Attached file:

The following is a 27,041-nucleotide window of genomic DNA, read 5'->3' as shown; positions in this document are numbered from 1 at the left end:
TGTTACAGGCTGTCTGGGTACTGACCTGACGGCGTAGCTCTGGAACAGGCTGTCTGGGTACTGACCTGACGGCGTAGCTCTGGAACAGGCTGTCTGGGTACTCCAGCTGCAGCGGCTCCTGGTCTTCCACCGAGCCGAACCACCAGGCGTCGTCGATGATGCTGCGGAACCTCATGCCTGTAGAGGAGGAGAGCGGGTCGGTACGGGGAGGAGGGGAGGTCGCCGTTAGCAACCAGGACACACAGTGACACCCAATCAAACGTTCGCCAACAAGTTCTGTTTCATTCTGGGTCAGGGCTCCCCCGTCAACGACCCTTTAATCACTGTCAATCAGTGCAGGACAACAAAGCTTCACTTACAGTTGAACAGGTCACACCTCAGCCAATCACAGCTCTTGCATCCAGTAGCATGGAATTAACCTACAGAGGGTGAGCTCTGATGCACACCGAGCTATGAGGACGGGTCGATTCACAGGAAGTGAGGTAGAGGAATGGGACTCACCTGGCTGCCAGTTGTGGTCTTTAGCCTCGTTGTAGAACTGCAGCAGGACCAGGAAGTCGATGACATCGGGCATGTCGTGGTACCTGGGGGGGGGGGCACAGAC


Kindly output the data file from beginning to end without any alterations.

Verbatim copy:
The following is a 27,041-nucleotide window of genomic DNA, read 5'->3' as shown; positions in this document are numbered from 1 at the left end:
TGTTACAGGCTGTCTGGGTACTGACCTGACGGCGTAGCTCTGGAACAGGCTGTCTGGGTACTGACCTGACGGCGTAGCTCTGGAACAGGCTGTCTGGGTACTCCAGCTGCAGCGGCTCCTGGTCTTCCACCGAGCCGAACCACCAGGCGTCGTCGATGATGCTGCGGAACCTCATGCCTGTAGAGGAGGAGAGCGGGTCGGTACGGGGAGGAGGGGAGGTCGCCGTTAGCAACCAGGACACACAGTGACACCCAATCAAACGTTCGCCAACAAGTTCTGTTTCATTCTGGGTCAGGGCTCCCCCGTCAACGACCCTTTAATCACTGTCAATCAGTGCAGGACAACAAAGCTTCACTTACAGTTGAACAGGTCACACCTCAGCCAATCACAGCTCTTGCATCCAGTAGCATGGAATTAACCTACAGAGGGTGAGCTCTGATGCACACCGAGCTATGAGGACGGGTCGATTCACAGGAAGTGAGGTAGAGGAATGGGACTCACCTGGCTGCCAGTTGTGGTCTTTAGCCTCGTTGTAGAACTGCAGCAGGACCAGGAAGTCGATGACATCGGGCATGTCGTGGTACCTGGGGGGGGGGGCACAGAC